Switzerland has one of the highest rates of breast cancer in Europe with around one in ten women suffering from the disease.This content was published on October 8, 2004 - 14:34
To raise awareness in Switzerland, a national breast cancer prevention campaign has been taking place every October for the past five years.
Run by the Swiss Cancer League, in association with other cancer groups, the campaign focuses on the importance of screening for the disease.
Breast cancer is responsible for 12 per cent of deaths of women between the ages of 20 and 50, making it one of the primary causes of death in that age group. There are 5,000 new cases diagnosed each year.
“Breast cancer is on the rise in all industrialised counties,” said Dr Christine Bouchardy, head of Geneva’s cancer registry, which collects data on cancer. “It’s considered a disease of the rich countries – and Switzerland has one of the highest percentages in Europe.
“It’s one of the greatest public health problems, yet the state has not responded in an adequate way.”
She added that there was still much to be done in Switzerland, especially in the German-speaking part of the country, which has fallen behind the French and Italian-speaking parts when it comes to breast cancer screening programmes.
Bettina Borisch, a professor of medicine at Geneva University and president of a commission of breast cancer experts, says Switzerland’s high breast cancer rate has also to do with the health-care system’s focus on curative, rather than preventive measures.
“Our country is famous for having excellent curative medicine, into which between 80 per cent and 90 per cent of resources are invested,” said Borisch.
“Therefore preventive medicine has generally been neglected, also in the realm of breast cancer.”
The Swiss Cancer League says there are hereditary elements to the disease. Another factor is age: 46 per cent of women who contract breast cancer are between 50- and 70-years-old, whereas 33 per cent are over 70.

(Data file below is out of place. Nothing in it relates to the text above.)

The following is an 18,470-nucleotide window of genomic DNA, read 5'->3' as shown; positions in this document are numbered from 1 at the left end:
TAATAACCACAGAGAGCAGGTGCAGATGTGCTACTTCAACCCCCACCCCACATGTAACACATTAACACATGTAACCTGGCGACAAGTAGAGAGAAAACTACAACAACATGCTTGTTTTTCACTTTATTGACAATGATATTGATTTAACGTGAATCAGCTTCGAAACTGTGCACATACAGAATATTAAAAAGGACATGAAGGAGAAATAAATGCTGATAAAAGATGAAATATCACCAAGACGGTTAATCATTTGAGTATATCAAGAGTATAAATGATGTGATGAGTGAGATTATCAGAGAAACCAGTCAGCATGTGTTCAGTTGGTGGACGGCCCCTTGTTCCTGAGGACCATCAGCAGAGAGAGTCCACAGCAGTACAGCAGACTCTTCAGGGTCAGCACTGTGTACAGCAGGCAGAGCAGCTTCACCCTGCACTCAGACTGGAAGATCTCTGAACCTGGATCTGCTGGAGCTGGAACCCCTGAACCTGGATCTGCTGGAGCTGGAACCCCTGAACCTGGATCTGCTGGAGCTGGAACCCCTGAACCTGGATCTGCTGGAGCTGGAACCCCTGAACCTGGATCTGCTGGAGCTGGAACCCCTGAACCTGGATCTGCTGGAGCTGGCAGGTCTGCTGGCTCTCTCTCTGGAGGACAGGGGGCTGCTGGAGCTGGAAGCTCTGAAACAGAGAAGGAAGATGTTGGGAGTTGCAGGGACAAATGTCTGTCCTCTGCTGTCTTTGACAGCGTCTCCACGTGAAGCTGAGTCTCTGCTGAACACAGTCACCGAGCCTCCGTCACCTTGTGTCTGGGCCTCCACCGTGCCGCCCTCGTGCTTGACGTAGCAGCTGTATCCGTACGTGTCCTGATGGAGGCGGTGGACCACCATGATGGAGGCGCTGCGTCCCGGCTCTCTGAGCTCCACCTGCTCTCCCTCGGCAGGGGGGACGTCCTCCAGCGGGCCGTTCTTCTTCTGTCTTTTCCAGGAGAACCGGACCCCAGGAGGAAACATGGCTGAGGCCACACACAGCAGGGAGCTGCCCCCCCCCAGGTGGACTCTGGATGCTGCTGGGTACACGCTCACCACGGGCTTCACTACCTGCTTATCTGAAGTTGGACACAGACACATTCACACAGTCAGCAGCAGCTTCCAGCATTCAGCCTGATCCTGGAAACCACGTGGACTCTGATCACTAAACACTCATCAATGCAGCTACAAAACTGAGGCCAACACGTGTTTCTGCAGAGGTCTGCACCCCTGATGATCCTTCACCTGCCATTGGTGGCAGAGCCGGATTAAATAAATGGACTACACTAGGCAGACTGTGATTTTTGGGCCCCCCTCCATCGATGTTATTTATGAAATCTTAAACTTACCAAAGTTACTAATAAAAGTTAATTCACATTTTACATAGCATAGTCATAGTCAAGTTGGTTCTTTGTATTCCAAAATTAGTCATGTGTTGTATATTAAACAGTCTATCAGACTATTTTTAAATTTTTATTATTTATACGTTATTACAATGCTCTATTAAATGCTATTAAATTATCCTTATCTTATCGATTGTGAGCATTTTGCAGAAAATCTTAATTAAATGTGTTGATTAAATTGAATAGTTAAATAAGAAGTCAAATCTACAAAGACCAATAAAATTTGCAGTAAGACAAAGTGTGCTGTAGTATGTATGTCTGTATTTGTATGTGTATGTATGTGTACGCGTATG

“Breast cancer is, however, less frequent among young women, but it is more virulent and often fatal,” the League’s Inès Binggeli told swissinfo.
According to recent studies, other risk factors include early menstruation, obesity and hormone replacement therapy.
As a result, the main theme of the campaign this year is the importance of screening for the disease.
Binggeli says all young women should carry out personal breast examinations. Regular mammographies are usually only carried out on women over 50 in Switzerland but the Swiss Cancer League advises women to go for a preliminary mammography at the age of 40.
Bouchardy says great strides have been made in finding treatments for breast cancer and that screening is an essential weapon in the fight against the disease.
“Thanks to screening one can pinpoint small tumours and remove them,” said Bouchardy. “Furthermore, fewer mastectomies are being carried out these days, and one only intervenes in the affected area.”
“And thanks to new surgical methods, operations are less disfiguring; there are also new forms of chemotherapy,” she added.
The doctor said that progress had also been made with anti-oestrogen therapies, such as Tamoxifen, which are used to treat advanced forms of breast cancer.
“The combined action of early screening and cures, mean that women today have a far better chance of survival,” said Bouchardy.
But Borisch says that there are also social issues in play in the fight against breast cancer.
“It essentially a women’s disease,” she said. “An American woman said that if breast cancer was a man’s disease, millions of dollars would be invested in research. This is a fact that one cannot ignore, whether you like it or not.”
swissinfo, Françoise Gehring
In Switzerland around one in ten women suffers from breast cancer.
In the European Union, the figure is 300,000 women (2003).
In the United States there are 90 new cases of the disease per 100,000 women a year.
Around 70 per cent of women suffering from breast cancer are still living five years after diagnosis.
The prevention campaign is being run by the Swiss Cancer League and other groups.
Meetings and demonstrations are planned throughout the country in October.
There will also be a pink infobus driving around the country, with experts on board who can give advice on the disease.
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